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Memories. What are your memories of Lakeland? If you are at all like Prof Schilcutt, your memories are based in your residence. Perhaps you have fond thoughts of your first residence hall room or that off-campus apartment where you lived with your best friends. Your memories are always tied to something that was dear to you, and your time at Lakeland probably was. "My memories revolve around locations on campus, by era of my life." Apparently, when you have spent 50 years somewhere, you start to remember time in eras.
Era #1: When Prof first arrived on campus, he was given a few options as to where he would take up residence. The choices were less than thrilling: Seiker Hall, in Franklin; a room in Jubilee; or a 40 ft. trailer, parked on campus, that someone had recently donated to the college. Prof chose the trailer. However, it is possible "mobile home" would be more fitting, as it had a tendency to move around the campus. Originally, Prof was living between Bossard Hall and Jubilee Hall, now the William A. Krueger Building. There was a little "trailer village" on South Drive that curved around behind the library, in front of where Muehlmeier is now. At the time there were mainly married students and seminarians living in the trailer village. Eventually the village was dismantled.
Era #2: In the late-1960s, after the trailer village met its end, Prof's home moved to where the old Bossard Hall once stood. Though it was a "difficult" move, he left the trailer and took on the challenge of becoming a resident director in Muehlmeier Hall. The previous hall director left mid-year, perhaps there was a reason for the departure? That did not seem to prevent Prof from taking on the challenge of working in residence life.
Era #3: After only a year in Muehlmeier, Prof was transplanted to Grosshuesch Hall. It was in the early stages of being built at that time, but upon completion Prof moved in. He remained for 13 years of memory-making. During his time in "Grosh," Prof took a sabbatical leave to complete a year at the University of Michigan - Ann Arbor, upon his return he was asked to give the commencement address; it was the first time a lay person had been asked to do so. Of course, he does not remember what he says but promises - "It was good."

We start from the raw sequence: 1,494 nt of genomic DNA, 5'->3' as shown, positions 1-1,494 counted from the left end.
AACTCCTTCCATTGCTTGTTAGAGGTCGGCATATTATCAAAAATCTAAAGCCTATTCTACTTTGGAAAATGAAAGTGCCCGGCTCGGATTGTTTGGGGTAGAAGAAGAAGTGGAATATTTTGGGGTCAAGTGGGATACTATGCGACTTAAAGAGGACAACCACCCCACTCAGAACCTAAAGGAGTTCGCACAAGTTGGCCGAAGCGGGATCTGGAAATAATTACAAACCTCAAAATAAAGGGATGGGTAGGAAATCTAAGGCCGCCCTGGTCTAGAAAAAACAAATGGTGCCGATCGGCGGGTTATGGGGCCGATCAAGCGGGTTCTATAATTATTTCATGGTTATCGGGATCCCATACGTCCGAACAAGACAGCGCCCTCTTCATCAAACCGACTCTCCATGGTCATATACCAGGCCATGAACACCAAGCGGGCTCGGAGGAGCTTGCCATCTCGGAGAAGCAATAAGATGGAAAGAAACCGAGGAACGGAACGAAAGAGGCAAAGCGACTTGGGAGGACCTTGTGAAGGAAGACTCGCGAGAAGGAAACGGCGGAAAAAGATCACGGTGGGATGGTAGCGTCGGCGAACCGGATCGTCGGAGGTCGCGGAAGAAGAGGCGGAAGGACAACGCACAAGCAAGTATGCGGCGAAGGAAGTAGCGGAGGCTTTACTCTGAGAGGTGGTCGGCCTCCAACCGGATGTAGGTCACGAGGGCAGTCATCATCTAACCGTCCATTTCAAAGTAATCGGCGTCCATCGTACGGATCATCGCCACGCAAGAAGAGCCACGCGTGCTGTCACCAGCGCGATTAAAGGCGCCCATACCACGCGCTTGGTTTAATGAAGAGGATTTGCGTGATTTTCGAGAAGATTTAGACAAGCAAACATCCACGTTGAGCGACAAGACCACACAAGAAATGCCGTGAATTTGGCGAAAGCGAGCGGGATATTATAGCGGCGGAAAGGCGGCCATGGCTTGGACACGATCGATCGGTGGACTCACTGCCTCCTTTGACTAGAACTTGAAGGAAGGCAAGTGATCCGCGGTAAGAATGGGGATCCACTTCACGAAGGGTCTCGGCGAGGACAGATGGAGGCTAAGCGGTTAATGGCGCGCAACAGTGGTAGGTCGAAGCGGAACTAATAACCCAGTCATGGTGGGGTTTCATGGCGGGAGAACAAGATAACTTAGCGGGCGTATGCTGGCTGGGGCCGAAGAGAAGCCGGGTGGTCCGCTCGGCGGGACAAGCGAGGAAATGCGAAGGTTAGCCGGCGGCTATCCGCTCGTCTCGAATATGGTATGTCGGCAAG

Era #4: In 1975, Prof settled into Friedli-Hofer, also known as the "Suites," and there he remained until 1990. Prof describes the Suites as "wild" and "liberal" while under his care. It was "the place to live," according to him, and while he never saw them he is certain there were ladders propped up to the second story as a way for the students to escape under his watch. When the daycare moved into the area though, Prof decided it was time to "grow up" and move off campus. This was fine with him though because that meant he did not have to keep the curtains shut from the students!
If you really stop to think about it, your time at Lakeland was probably a lot like Prof's; albeit not as long, but certainly as memorable. You probably lived in multiple places with multiple roommates and made many, many memories. Do you have a memory you would like to share with Prof? If so, please click here.